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Re: HTML 5.1 Use Cases

From: Thomas A. Fine <fine@head.cfa.harvard.edu>
Date: Thu, 20 Dec 2012 14:04:37 -0500
Message-ID: <50D36145.3040708@head.cfa.harvard.edu>
To: Lee Kowalkowski <lee.kowalkowski@googlemail.com>
CC: public-html <public-html@w3.org>
On 12/19/12 8:30 AM, Lee Kowalkowski wrote:
> On 17 December 2012 18:55, Thomas A. Fine <fine@head.cfa.harvard.edu
> <mailto:fine@head.cfa.harvard.edu>> wrote:
>
>     But it doesn't work because:
>        * Using spans with CSS and the word-spacing parameter [...]
>
> I don't see how that's too bad:
>
> p {word-spacing:.5em}
> .sentence {word-spacing:.1em}
>
> (Although "sentence-spacing" would be more meaningful.)

It doesn't do things in a logical order.  And if you happen to throw in 
any elements that are not .sentence inside of a paragraph results will 
not be satisfactory.  Which you can then fix of course.  But this is 
really my point.  You shouldn't have to configure everything "wrong" at 
the highest level, so that you can override the "wrong" setting as 
needed at all lower levels.  That's just poor design.

And yes, "sentence-spacing" would be awesome to have.  But for that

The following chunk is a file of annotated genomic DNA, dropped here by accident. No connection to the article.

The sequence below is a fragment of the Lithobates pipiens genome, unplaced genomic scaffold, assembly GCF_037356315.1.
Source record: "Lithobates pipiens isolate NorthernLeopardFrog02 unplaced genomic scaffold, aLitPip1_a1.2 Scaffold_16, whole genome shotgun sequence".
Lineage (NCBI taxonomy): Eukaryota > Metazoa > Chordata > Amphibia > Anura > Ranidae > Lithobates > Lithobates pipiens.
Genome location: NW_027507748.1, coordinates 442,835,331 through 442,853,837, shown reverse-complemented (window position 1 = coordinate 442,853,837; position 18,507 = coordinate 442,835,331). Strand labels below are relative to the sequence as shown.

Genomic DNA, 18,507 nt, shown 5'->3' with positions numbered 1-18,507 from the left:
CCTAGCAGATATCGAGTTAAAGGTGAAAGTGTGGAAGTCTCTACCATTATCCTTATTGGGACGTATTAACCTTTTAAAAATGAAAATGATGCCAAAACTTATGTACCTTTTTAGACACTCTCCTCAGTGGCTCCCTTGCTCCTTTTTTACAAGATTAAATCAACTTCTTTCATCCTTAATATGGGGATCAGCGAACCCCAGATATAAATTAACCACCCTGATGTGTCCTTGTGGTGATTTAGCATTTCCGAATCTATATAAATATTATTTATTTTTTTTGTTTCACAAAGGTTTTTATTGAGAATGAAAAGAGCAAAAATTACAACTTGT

you'd need sentences, for which you'd need a sentence tag.  If you had 
that, you could set word-spacing globally (or more likely leave it 
alone), and set sentence-spacing globally, and you'd be done.

(By the way I just had a conversation on twitter with someone who called 
this "crazy CSS".  Of course he also told me I should just "obey the 
browser" so maybe he's not the most credible source.)

> I think the temptation may be to author this construct with no
> whitespace between sentences, like this:
> <p><sentence></sentence><sentence></sentence><sentence></sentence><sentence></sentence></p>.
>   Then it doesn't work.
>
> As this technique would require the author to enter whitespace between
> sentence elements, I'm not sure it's the best approach, the new element
> would have to ensure the whitespace is implicit if it's not been
> explicitly entered.

I don't see this as a problem at all.  It's fully consistent with 
existing behavior where you have to remember space between any other 
inline elements, like anchors or spans.

> I think the technique not mentioned yet is to preserve whitespace via CSS:
>
> p {white-space:pre-wrap;}
>
> For any typical developer/author, this would be easiest because they
> just need to enter additional space between sentences, if that's what
> they desire.

This is  perhaps the cheapest extra spacing choice, and one I hadn't 
thought of to be honest.  But of course you can't use CSS to finely 
control sentence spacing, which is my goal.  There's another problem 
here, in that pre-wrap still honors newline characters.  There's a 
glaring hole missing in white-space, in that there is no option that 
preserves spaces, but does NOT treat new lines as line breaks.  Which 
would be the preferred choice for this in my opinion, if it were available.

And anyway didn't you just suggest that doing things with word-spacing 
wasn't too hard?

        tom
Received on Thursday, 20 December 2012 19:05:06 GMT

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